# A Novel Approach to Global Positioning System Accuracy Assessment, Verified on LiDAR Alignment of One Million Kilometers at a Continent Scale, as a Foundation for Autonomous DRIVING Safety Analysis

^{*}

^{†}

## Abstract

**:**

## 1. Introduction

- Mobile mapping system minimal setup;
- Global positioning data processing;
- LiDAR data processing;
- Alignment algorithm;
- Accuracy assessment confirmation;
- Autonomous driving safety analysis.

## 2. State of the Art

#### 2.1. Large-Scale Data Sets

#### 2.2. Long-Term Data Sets

#### 2.3. Large-Scale Surveying and Mapping

**SE**(3) can be separated into two parts: translation and rigid rotation. There are plenty ways to express rotations [31,32] such as using Tait–Bryan and Euler angles, Quaternions [33], Rodriguez [34,35,36] and, e.g., Cayley formula [37]. Further information on how to construct transformation matrices can be found in [38,39,40]. The information on how to compute derivatives for rotations can be found in [41,42].

## 3. Experimental Verification of the Methodology

#### 3.1. Mobile Mapping System Minimal Setup

#### 3.2. GNSS + INS Data Processing

#### 3.3. Lidar Data Processing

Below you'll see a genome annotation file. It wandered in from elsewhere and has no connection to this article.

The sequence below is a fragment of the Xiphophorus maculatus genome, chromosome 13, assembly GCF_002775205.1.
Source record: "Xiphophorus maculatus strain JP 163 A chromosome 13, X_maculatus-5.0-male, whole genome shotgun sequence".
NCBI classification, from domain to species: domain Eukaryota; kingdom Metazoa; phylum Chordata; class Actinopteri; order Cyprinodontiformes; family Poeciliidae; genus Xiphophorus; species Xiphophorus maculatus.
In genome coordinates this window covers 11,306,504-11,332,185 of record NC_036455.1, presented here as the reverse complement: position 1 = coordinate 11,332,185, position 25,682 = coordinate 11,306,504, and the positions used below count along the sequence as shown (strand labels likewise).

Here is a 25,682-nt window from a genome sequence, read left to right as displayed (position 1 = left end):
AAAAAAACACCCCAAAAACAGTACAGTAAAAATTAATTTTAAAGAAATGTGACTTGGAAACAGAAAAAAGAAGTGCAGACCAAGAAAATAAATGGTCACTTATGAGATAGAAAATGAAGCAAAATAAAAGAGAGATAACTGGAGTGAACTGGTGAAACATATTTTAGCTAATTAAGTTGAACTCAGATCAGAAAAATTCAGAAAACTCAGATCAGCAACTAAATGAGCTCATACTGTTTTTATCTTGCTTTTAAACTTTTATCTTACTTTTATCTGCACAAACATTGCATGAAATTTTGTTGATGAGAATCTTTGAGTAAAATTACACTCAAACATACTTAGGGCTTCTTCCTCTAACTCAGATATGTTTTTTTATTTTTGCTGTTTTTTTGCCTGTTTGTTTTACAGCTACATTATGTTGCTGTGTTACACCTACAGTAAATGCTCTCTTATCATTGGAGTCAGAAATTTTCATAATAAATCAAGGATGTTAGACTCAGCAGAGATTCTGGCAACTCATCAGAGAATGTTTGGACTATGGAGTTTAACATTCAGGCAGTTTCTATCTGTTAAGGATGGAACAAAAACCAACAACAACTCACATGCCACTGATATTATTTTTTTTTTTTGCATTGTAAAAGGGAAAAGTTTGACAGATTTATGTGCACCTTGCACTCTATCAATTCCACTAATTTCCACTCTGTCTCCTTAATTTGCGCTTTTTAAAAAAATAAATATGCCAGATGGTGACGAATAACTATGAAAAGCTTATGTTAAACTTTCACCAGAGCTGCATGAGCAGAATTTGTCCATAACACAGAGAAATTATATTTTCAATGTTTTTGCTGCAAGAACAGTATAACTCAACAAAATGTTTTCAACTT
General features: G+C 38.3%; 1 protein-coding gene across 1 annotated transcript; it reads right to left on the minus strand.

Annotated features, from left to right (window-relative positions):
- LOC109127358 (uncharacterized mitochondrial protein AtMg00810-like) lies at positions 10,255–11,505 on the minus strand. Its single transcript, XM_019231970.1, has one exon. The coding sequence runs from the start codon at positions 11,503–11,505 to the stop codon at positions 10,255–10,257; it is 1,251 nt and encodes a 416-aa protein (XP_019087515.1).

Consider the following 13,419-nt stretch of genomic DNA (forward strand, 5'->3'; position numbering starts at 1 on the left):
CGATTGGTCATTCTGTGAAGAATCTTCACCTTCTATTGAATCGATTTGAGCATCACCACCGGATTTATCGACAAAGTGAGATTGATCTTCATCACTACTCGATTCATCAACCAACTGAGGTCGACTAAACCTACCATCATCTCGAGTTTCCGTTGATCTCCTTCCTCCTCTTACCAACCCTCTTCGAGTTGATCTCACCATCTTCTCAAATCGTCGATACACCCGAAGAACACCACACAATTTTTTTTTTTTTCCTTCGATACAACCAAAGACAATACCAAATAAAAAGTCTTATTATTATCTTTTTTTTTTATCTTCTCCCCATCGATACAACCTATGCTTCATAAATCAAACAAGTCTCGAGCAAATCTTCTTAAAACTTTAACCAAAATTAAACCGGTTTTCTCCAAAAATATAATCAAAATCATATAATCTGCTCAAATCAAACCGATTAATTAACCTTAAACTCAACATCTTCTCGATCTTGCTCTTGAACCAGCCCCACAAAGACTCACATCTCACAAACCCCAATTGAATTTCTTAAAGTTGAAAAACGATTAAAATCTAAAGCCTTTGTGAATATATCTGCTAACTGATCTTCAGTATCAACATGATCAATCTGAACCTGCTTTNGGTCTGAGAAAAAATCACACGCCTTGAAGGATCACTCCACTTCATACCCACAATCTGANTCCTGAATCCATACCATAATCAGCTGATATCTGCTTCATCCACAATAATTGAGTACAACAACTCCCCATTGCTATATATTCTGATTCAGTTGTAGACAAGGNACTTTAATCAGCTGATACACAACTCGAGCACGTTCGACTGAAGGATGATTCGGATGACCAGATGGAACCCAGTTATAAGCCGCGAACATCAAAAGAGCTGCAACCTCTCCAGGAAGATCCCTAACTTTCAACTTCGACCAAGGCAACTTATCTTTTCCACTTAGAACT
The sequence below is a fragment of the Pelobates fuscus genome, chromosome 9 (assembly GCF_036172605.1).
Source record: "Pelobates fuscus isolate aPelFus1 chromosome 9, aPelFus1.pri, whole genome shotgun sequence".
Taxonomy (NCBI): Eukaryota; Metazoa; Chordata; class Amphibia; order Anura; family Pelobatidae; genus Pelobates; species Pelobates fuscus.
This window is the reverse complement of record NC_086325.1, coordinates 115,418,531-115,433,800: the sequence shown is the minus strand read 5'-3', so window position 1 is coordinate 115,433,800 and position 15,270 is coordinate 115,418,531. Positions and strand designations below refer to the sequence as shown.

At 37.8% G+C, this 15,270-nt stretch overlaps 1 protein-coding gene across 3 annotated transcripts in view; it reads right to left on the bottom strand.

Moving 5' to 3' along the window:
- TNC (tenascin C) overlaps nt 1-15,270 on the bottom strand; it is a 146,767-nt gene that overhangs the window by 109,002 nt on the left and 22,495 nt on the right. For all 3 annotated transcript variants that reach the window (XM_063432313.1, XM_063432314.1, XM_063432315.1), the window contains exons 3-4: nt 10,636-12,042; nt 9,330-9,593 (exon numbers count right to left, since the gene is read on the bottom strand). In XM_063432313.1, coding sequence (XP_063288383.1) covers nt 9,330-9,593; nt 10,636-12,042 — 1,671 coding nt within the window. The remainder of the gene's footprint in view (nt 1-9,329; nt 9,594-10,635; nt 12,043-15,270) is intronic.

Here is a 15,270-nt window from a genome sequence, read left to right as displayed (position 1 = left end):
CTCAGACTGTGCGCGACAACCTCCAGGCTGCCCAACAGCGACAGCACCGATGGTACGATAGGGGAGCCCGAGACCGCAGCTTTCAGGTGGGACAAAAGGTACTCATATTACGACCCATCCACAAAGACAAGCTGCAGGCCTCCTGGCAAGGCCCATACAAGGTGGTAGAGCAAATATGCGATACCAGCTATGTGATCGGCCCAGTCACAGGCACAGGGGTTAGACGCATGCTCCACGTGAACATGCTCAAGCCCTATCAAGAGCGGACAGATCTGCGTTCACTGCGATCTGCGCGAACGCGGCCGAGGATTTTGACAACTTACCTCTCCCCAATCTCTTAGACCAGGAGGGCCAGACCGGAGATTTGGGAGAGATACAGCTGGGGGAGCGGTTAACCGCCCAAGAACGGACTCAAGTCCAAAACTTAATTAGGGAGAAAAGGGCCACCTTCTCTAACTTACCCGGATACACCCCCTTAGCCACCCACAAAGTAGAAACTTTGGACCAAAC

#### 3.4. Alignment Algorithm

**A**. More information concerning observations and the Least Square method can be found in [53,54]. It is assumed that observational errors are uncorrelated; thus the weight matrix

**P**is diagonal, and the problem becomes

**P**determine the higher impact of the observation equation on the optimization process. A similar approach can be found in work on continuous 3D scan matching [11], where authors additionally incorporated a Cauchy function applied to the residuals

**b**to cope with outliers. To solve a single iteration such as

**R**is expressed as:

- Semantic point-to-point (Section 3.4.1).
- Semantic point-to-projection (Section 3.4.2).
- Motion model and GNSS + INS as relative poses constraints (Section 3.4.3).